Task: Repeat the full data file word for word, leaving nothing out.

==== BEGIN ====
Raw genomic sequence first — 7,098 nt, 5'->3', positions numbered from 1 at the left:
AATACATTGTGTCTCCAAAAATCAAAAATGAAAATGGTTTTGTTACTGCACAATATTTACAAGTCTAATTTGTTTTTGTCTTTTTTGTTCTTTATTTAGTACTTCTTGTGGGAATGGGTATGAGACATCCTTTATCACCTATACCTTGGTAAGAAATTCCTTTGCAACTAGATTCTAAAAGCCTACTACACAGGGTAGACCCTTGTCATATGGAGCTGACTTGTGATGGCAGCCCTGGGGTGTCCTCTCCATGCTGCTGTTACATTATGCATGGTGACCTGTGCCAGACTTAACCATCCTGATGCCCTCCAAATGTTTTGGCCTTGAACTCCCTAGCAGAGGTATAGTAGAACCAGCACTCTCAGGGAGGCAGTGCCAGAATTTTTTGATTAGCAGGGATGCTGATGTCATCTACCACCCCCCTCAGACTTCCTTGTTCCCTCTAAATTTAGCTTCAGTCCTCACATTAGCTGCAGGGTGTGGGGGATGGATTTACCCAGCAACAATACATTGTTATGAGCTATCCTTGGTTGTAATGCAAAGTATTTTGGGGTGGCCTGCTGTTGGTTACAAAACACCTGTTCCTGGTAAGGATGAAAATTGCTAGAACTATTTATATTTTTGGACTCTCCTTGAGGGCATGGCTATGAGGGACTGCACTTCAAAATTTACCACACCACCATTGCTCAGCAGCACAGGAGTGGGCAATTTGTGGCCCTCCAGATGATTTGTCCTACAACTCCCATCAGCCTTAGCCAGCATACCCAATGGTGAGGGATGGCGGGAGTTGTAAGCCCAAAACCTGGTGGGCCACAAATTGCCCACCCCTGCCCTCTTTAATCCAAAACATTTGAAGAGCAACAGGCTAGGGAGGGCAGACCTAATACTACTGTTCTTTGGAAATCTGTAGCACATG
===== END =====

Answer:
Raw genomic sequence first — 7,098 nt, 5'->3', positions numbered from 1 at the left:
AATACATTGTGTCTCCAAAAATCAAAAATGAAAATGGTTTTGTTACTGCACAATATTTACAAGTCTAATTTGTTTTTGTCTTTTTTGTTCTTTATTTAGTACTTCTTGTGGGAATGGGTATGAGACATCCTTTATCACCTATACCTTGGTAAGAAATTCCTTTGCAACTAGATTCTAAAAGCCTACTACACAGGGTAGACCCTTGTCATATGGAGCTGACTTGTGATGGCAGCCCTGGGGTGTCCTCTCCATGCTGCTGTTACATTATGCATGGTGACCTGTGCCAGACTTAACCATCCTGATGCCCTCCAAATGTTTTGGCCTTGAACTCCCTAGCAGAGGTATAGTAGAACCAGCACTCTCAGGGAGGCAGTGCCAGAATTTTTTGATTAGCAGGGATGCTGATGTCATCTACCACCCCCCTCAGACTTCCTTGTTCCCTCTAAATTTAGCTTCAGTCCTCACATTAGCTGCAGGGTGTGGGGGATGGATTTACCCAGCAACAATACATTGTTATGAGCTATCCTTGGTTGTAATGCAAAGTATTTTGGGGTGGCCTGCTGTTGGTTACAAAACACCTGTTCCTGGTAAGGATGAAAATTGCTAGAACTATTTATATTTTTGGACTCTCCTTGAGGGCATGGCTATGAGGGACTGCACTTCAAAATTTACCACACCACCATTGCTCAGCAGCACAGGAGTGGGCAATTTGTGGCCCTCCAGATGATTTGTCCTACAACTCCCATCAGCCTTAGCCAGCATACCCAATGGTGAGGGATGGCGGGAGTTGTAAGCCCAAAACCTGGTGGGCCACAAATTGCCCACCCCTGCCCTCTTTAATCCAAAACATTTGAAGAGCAACAGGCTAGGGAGGGCAGACCTAATACTACTGTTCTTTGGAAATCTGTAGCACATG